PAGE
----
How to Paint on Clear Glass Vases
Create a custom piece of home decor by taking leftover glass vases and giving them a fresh coat of glass paint.
Transform any clear glass vase into a custom piece of home decor with some paint and a little imagination. Different painting techniques will provide you with different results for your finished glass vase. Glass vases are readily available at big box stores and are very inexpensive. This is also a way to dress up the free glass vases that come with many floral arrangements.
Things You Will Need
- Glass paint (Folk Art Enamel or Martha Stewart Glass Paint)
- Paper towels
- Rubbing alcohol
- Paintbrushes or paint dabbers
- Paper plate
- Painter's tape (optional)
Prepare the Vase
Before you can paint the vase, it is important to take the time to prepare it to receive paint. Start by washing the vase, both inside and out, with hot soapy water. Dry the vase thoroughly with paper towels. Next, use rubbing alcohol and a paper towel to clean the glass that is going to receive paint. This rubbing alcohol step is important because it helps the glass paint adhere to the surface properly. Allow the vase to dry thoroughly before painting.
Painting the Inside
If you want your vase to be a single, solid color, paint the inside of the vase. The color will show through and you will get the shine of the outside of the painted glass vase.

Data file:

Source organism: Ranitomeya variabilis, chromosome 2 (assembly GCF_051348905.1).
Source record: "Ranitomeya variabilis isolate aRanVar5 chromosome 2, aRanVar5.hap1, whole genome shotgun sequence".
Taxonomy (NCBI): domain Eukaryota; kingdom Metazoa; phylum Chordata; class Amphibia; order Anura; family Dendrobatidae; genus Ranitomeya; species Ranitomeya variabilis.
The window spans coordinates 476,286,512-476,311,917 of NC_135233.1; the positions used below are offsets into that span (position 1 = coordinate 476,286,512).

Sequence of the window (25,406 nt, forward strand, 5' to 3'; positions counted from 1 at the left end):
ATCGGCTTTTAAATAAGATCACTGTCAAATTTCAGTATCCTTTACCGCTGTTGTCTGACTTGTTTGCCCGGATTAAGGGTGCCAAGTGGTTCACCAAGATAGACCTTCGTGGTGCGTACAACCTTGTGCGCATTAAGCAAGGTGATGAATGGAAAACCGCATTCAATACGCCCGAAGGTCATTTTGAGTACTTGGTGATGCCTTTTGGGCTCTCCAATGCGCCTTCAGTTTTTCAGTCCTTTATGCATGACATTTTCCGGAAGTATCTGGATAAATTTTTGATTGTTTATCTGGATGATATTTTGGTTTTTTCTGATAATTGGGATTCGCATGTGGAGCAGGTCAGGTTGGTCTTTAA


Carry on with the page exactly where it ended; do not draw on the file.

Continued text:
Pour some glass paint directly into the vase. Swirl the paint around the inside of the vase to start coating it. You may also use a paintbrush or your fingers to draw the paint up the sides of the vase. Continue this process until the entire inside of the vase is painted.
If there is extra paint inside the vase, turn the vase over on a paper plate and allow the paint to drip out for a few minutes.
If a second coat is required, allow the paint to dry completely before applying it.
Painting the Outside
A second option is adding hand-painted embellishments to the outside of the glass vase. Painted flowers, stripes, monograms, polka dots and graphic designs are all possible additions to standard glass vases. If you choose to paint the outside of the vase a solid color, you will get a flat matte finish after curing.
Decide upon a design. If you are opting for stripes, use painter's tape to mask off the areas you want left unpainted. If you are painting a design directly onto the glass, draw it first on a piece of paper and then tape the paper to the inside of the vase. You will be able to see the design through the glass and follow along.
Use paint brushes or paint dabbers to complete your design. You may need to allow the paint to dry and then apply a second coat for thicker coverage. Allow the paint to dry.
Paint dabbers make great polka dots. Dabbers are available in various sizes and are typically used for stenciling.
Allow Paint to Cure
Depending upon the brand, paint can cure in one of two ways. It can either be baked in a 350-degree oven for 30 minutes or it can be allowed to air dry for a period of 21 days. Follow the manufacturer instructions and allow your paint to cure. If the brand of paint has a proper curing process on the instructions label, sealant is not required.
When baking a vase, make sure to place the vase in a cold oven. Preheat the oven with the vase inside so the it warms up gradually. Allow the oven to fully cool down after turning it off before removing the vase. A quick, drastic change in temperature can cause glass to crack.
Based in Ponte Vedra, Fla., Carly Reynolds has been an article and Web content writer since 2006. Reynolds holds a Bachelor of Arts in English from Florida State University.